So you want to book your first cruise and don’t really understand the lingo? Or you aren't a seasoned cruiser and want to appear like you know more? Check out some of the common terms below, and a simple explanation for each of them.
After getting to grips with these, you’ll be ready to step onboard with confidence and travel some of the world’s most fantastic destinations.
Bow, Aft, Starboard & Port
Some cruise ships are very large, and can therefore be a bit of a maze for beginners. If you understand the points of the ship, you have a better chance of not getting lost. The bow is the front, and the aft is the back of the ship. The starboard is the right side of the ship when facing forwards, and the port is the left side. It really is as simple as front, back, left, and right once you know the correct words.
Not many would expect an exotic or luxury holiday to start from the UK, but the world is at your doorstep when sailing from ports like Southampton. Ex-UK means sailing straight from a port in the UK, and is also referred to as 'cruise only'. You can begin your journey at your local port, not having to worry about flight times, baggage allowance, or busy airports.
The term 'guarantee cabin' is slightly confusing, as it can actually be a bit of a gamble. With a guarantee cabin you do not get to pick the location of your cabin, nor find out your cabin number until near the time of embarkation. They are usually priced with a bit of a discount, and can even result in a complimentary upgrade if you're lucky.
A knot is a measure of a ship’s speed; one knot is equal to around 1.15 land miles (mph). Typically the average cruise ship travels at around 30 knots - which would be almost 35 mph - but for larger ships it’s between 21 and 24 (24 - 28 mph).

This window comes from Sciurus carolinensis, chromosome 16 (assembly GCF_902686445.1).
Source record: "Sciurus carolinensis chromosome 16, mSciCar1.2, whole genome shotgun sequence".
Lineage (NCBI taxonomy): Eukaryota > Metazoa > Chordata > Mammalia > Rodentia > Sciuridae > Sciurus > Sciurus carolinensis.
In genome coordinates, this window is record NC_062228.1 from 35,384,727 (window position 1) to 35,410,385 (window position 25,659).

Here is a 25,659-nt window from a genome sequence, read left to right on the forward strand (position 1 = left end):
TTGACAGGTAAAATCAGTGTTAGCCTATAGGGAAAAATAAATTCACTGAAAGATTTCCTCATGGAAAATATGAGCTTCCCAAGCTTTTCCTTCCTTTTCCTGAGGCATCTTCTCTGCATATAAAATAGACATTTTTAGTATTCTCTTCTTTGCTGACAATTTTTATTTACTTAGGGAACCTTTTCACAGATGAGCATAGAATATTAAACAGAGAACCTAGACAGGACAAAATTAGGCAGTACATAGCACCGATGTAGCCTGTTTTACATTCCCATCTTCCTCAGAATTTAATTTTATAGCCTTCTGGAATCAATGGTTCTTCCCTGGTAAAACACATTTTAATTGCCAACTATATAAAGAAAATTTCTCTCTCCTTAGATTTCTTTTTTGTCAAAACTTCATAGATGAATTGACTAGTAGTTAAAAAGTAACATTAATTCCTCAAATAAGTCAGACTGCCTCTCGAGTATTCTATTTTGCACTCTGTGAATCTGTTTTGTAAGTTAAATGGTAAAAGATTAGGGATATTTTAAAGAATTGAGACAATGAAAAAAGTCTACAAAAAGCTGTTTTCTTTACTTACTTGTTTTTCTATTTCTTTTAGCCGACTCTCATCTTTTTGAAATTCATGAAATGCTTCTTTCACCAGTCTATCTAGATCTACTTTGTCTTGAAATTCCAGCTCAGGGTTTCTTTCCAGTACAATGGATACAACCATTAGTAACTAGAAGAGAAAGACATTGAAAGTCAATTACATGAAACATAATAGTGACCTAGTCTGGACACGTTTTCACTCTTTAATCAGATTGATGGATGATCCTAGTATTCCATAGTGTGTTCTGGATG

Muster Drill & Muster Station
It is important that you understand what to do in an emergency at sea, and so a muster drill is held at the start of each and every cruise. You’ll be shown what to do and where to go. The muster station is the assembly point in case of an emergency and/or when the bell sounds. This is where you’ll be guided to a lifeboat and safety.
Onboard credit is an exciting term as it is essentially free money to be used on the cruise; whether it be in the spa, on drinks, or an excursion. It is often given to add value to cruises and create a reason to book, an added bonus, or even compensation.
Cruise ships will often do a season at a certain destination before moving on to their home for the next season, and you can be onboard for the sailing. This is called a 'repositioning cruise' and has many days at sea, but can usually be offered at great value.
Some ports are much smaller or too busy to sail into, so require tendering. This means your cruise ship will drop anchor away from port, and smaller boats will transport you from your ship to the shore.
If you like structure, consider traditional dining. This means that you eat at the same time, with the same people, at the same table, and are being served by the same waiting staff. Great if you want to strike up a friendship with familiar faces.
A Transatlantic cruise is essentially a voyage that crosses the Atlantic Ocean between America and Europe. These are great for people who don't like flying, and those who seek to spend time onboard fantastic ships with brilliant facilities.